However, these guidelines fail to recognize that black women are far less likely to report the appearance of symptoms. This is due to an amalgamation of factors such as the lack of publicly available information on endometrial cancer symptoms, a higher tolerance for symptoms before seeking health care, a deep distrust of the healthcare system due to past experiences, and even the normalization of bleeding in the female black community due to a higher count of fibroids (benign tumors in the uterus that result in heavy periods) in black women. Yet, regardless of the reason, these guidelines for early intervention have the potential to inhibit black women from being recognized for needing treatment.

“So I think right now our guidelines have very good intentions,” Doll said. “But they don’t really account for the differential experiences of black women in the United States, and specifically they depend on women themselves to know about endometrial cancer, to have alarm at what can be seen as pretty mild symptoms, and to be reporting to a health care system that has trust in them.”

But these assumptions cannot be made, and black women’s negative experiences with the medical system cannot be dismissed. In one study, when physicians were given the Implicit Association Test, physicians were far more likely to associate white faces with pleasant words than black faces. Investigators using data from the Surveillance, Epidemiology, and End Results programs found that hysterectomy operations — a guaranteed tool for prevention of endometrial cancer — were far less likely to occur in black patients than in white patients simply due to a lack of recommendations by physicians.

“Part of the problem is that doctors think [it is possible to] choose between being objective and not,” Doll said. “We need to move away from that language and … move towards recognizing, ‘I am coming in with certain perspectives and biases, so I am going to remain curious about the person in front of me so that I don’t assume things.’”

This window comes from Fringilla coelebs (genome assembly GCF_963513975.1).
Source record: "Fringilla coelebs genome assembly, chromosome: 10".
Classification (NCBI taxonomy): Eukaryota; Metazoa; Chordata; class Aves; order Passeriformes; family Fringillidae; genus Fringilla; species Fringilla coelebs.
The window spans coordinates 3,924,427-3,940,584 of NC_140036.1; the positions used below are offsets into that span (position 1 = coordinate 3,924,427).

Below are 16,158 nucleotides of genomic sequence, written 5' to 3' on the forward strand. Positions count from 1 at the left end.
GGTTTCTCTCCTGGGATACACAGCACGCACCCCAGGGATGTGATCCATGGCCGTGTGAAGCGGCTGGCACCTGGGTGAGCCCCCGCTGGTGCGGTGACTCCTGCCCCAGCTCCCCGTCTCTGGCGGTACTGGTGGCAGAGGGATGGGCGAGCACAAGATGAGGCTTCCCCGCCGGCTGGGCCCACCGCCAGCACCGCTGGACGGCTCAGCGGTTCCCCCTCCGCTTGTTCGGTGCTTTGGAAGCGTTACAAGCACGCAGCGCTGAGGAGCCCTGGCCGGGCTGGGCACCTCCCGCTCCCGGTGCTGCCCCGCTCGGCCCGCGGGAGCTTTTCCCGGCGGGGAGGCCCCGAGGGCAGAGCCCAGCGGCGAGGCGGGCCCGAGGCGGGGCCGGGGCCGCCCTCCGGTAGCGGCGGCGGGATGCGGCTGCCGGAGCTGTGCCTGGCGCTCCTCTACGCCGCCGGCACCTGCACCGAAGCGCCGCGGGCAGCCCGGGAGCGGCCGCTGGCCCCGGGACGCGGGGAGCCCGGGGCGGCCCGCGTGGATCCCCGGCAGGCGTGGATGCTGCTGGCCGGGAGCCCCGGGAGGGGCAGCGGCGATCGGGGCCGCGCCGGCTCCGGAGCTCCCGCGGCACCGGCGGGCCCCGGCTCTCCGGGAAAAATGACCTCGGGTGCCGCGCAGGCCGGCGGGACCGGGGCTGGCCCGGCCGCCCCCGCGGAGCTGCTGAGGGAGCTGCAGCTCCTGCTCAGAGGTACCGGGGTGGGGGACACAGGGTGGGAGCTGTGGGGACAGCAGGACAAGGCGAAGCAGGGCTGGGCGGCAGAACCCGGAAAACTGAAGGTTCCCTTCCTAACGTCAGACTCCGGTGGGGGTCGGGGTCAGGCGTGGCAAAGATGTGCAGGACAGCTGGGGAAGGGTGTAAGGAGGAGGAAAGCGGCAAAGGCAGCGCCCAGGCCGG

In a perfect world, maybe the objectivity of science could prevail over the undeniable humanity in doctors. But the world can be a dangerous place, and the most dangerous thing these institutions could do is ignore the strides that must be made to allow the healthcare industry to do its job and address an issue that is causing black women to unjustly die.

“As providers, we all want to do our best and help patients,” Dr. Emily Fay, a maternal fetal medicine physician at the UW, said. “That is why everyone goes into medicine … to help people. So I think everyone is starting from a really good place … but a lot of these biases are unconscious. So we need to try to bring these to light and make people aware.”

ECANA is in the spotlight for these efforts. On its website, ECANA directly empowers prospective members by providing previous participants’ digital testimonies, definitions for “cancer lingo,” event calendars, and downloadable documents detailing suggested treatments as well as informed questions that help create a more collaborative treatment plan. By simply clicking a button, you are invited into a community that emboldens its members through knowledge, storytelling, and activism.

“I want black women who may face the threat of endometrial cancer or who have faced the threat of endometrial care to survive and thrive,” Doll said. “I want them to have the same opportunity as any other woman in this country to beat that kind of diagnosis and come out the other side of it and live their full lives.” 

Learn more about ECANA on its website:

Reach contributing writer Jaiden Feldman at Twitter: @sincerelyjaiden